Civilian Review Boards

Civilian Review Boards

A municipal body composed of citizen representatives charged with the investigation of complaints by members of the public concerning misconduct by police officers. Such bodies may be independent agencies or part of a law enforcement agency.

Generally, the power of a civilian review board is restricted to reviewing an already completed internal police investigation, and commenting on it to the Chief of Police. Citizen review boards have not been very effective at causing reform, as they are often co-opted by the police department whose investigations they are supposed to review, and thus wind up agreeing with the police department in almost all instances.

Some of the newer civilian review board models, however, provide board members with investigatory as well as review authority. Some of these models contemplate that the board will conduct parallel investigations to supplement the internal affairs investigations. In a few localities, the review board has subpoena power and can force a police officer to testify. A few jurisdictions even grant sole investigatory power to their civilian review boards. But it is very rare for a civilian review board to have the final say as to the disposition of an investigation or discipline to be imposed on an officer. These ultimate decisions generally continue to be the province of the chief of police. Nonetheless, all civilian review boards with independent investigatory authority seem to have the power to make recommendations to the chief on disposition and discipline.

Further readings

Goldsmith, Andrew J., and Colleen Lewis. 2000. Civilian Oversight of Policing: Governance, Democracy, and Human Rights. Portland, Ore.: Hart Pub.

West's Encyclopedia of American Law, edition 2. Copyright 2008 The Gale Group, Inc. All rights reserved.
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In numerous cities across the country, civilian review boards of police practices have grown increasingly popular.
On the issue of policing, mayors overwhelmingly supported efforts such as body cameras, civilian review boards, and data-driven evaluation.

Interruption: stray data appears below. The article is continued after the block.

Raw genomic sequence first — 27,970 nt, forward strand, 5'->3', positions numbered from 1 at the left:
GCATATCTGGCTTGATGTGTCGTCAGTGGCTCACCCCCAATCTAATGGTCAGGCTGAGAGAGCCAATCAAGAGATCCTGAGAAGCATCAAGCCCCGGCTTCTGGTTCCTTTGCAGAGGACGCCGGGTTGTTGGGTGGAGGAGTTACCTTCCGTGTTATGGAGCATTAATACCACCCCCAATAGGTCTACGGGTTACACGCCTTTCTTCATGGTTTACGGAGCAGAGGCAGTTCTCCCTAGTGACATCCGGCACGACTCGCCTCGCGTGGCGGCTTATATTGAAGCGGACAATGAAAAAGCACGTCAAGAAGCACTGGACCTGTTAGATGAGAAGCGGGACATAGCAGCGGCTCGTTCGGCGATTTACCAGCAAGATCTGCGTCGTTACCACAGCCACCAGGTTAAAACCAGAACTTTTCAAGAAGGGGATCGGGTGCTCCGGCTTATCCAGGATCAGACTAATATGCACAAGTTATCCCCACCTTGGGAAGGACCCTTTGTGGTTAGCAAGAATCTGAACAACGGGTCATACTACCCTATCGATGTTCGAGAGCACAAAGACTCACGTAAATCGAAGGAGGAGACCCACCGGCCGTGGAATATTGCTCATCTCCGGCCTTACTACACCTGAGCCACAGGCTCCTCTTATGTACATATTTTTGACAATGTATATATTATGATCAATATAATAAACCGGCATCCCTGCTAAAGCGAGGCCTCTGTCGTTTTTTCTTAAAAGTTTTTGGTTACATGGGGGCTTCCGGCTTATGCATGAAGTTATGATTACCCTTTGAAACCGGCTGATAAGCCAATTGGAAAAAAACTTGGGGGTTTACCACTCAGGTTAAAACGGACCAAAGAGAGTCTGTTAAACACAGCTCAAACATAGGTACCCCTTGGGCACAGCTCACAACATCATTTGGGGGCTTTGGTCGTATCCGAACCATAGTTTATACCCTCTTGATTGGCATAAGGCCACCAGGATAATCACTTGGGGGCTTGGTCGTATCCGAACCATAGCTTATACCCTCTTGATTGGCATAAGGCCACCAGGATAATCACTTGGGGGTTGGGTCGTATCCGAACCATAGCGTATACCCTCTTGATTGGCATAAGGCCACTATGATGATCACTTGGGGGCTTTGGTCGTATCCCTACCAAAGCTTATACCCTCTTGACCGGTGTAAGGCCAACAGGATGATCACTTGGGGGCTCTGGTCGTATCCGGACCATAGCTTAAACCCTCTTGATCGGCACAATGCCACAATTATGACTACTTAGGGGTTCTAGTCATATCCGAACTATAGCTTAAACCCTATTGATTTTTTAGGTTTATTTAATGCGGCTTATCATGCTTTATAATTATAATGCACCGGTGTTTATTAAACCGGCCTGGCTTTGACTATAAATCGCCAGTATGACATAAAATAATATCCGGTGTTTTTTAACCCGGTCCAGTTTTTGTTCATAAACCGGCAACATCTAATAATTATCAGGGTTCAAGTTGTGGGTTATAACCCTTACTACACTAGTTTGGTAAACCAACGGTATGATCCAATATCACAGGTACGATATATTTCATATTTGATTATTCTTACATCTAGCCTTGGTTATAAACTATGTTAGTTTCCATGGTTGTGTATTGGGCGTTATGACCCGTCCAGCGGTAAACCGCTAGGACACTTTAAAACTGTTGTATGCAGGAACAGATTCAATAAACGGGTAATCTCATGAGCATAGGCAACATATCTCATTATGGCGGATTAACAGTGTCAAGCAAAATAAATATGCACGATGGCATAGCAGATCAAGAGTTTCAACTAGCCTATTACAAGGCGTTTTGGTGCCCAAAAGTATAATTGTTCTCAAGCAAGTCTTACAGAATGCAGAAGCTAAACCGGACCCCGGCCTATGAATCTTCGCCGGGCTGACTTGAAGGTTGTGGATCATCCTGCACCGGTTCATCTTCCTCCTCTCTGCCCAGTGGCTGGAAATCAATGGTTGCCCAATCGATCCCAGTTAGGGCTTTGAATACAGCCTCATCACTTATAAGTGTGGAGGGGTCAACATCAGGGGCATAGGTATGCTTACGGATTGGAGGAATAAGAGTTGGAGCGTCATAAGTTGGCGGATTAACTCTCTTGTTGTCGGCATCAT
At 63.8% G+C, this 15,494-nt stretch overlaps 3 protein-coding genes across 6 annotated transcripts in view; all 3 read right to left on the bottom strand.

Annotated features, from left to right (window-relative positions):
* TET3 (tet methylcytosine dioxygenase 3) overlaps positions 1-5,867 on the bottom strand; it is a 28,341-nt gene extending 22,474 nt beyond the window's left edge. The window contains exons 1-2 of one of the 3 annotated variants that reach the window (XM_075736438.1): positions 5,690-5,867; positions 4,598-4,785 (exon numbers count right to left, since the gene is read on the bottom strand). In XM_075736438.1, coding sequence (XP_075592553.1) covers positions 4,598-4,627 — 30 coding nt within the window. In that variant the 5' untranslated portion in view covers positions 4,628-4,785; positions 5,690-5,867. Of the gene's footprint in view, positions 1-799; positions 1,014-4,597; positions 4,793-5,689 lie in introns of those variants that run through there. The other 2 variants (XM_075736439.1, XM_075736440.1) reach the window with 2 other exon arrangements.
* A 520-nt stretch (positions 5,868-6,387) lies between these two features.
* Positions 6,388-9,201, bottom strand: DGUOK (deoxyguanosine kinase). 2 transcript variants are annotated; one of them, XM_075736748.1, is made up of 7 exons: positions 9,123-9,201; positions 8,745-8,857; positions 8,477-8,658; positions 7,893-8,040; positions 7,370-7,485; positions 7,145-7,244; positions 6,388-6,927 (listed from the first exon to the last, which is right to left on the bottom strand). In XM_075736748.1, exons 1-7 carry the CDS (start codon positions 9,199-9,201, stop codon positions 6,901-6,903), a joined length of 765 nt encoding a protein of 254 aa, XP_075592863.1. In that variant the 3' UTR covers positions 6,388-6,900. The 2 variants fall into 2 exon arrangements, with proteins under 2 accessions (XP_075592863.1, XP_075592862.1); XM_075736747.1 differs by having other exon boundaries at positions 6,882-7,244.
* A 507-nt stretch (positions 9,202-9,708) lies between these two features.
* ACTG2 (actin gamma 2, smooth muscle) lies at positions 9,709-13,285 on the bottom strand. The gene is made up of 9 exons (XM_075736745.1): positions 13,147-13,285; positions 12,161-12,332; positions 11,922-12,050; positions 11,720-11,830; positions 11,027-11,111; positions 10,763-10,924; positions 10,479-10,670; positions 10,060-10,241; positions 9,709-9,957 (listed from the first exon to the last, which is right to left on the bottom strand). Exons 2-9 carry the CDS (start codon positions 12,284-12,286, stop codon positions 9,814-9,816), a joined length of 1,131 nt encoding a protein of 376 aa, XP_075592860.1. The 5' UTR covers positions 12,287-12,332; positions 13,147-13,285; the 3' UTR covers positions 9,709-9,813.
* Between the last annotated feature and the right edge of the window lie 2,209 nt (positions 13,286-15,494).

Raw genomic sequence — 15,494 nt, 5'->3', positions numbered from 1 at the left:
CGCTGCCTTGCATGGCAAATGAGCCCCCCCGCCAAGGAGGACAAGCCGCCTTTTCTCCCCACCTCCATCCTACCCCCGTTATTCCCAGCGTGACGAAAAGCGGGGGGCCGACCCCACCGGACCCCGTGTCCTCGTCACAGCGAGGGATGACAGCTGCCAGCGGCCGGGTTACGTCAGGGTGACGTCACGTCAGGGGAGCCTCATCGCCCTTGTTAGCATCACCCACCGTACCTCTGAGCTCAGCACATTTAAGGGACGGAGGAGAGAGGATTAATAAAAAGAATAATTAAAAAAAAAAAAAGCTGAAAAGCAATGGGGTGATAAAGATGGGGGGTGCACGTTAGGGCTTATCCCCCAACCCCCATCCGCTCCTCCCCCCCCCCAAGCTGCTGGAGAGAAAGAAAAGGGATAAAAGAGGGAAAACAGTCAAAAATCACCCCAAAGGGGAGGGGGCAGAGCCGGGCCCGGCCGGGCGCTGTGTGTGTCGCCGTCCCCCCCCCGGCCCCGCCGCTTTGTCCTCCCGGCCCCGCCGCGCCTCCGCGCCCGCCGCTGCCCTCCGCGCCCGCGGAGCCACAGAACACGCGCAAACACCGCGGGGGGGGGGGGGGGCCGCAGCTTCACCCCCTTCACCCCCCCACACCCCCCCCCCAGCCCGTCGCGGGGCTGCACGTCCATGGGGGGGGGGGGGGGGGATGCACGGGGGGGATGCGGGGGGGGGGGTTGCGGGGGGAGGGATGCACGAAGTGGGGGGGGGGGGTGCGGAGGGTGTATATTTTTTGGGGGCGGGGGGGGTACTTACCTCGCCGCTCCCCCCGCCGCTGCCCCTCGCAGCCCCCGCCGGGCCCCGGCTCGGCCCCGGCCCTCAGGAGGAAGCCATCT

In that 1994 report, The Research Bureau said the evidence at that time suggested that civilian review boards do not sustain complaints at a higher level than review mechanisms internal to the police department.
The same can be said for Civilian Review Boards (CRBs).
Some cities and counties use an ombudsman, commonly referred to as an auditor; others have commissions, also called civilian review boards. Some cities use a combination of both.
The subversives sought to establish "civilian review boards" dominated by their own activists, appointed by left-wing politicians, to handcuff, subvert, and then take over, law enforcement.
Prior to September 11, struggles against police brutality had been most effective on the local level in raising public consciousness of institutionalized racism and engendering small reforms, such as civilian review boards. This is because local police departments are controlled by local governments, not by states or the national government.
In California, Democratic Governor Edmund Brown, buffeted by the legacy of Watts and locked in a heated race with former actor Ronald Reagan, said that he opposed civilian review boards. (45) In Washington, the Johnson administration offered Leary and the NYPD financial assistance through the new Law Enforcement Administration Agency.
In its report, The Research Bureau said the evidence at that time suggested that civilian review boards do not sustain complaints at a higher level than review mechanisms internal to the police department.
Civilian review boards can pose problems, but the city can design its new internal review process to address them.
As a result, politicians and community groups push for the use of civilian oversight committees and civilian review boards to handle citizen complaints.
Citizens often propose civilian review boards following incidents that involve the use of excessive force.
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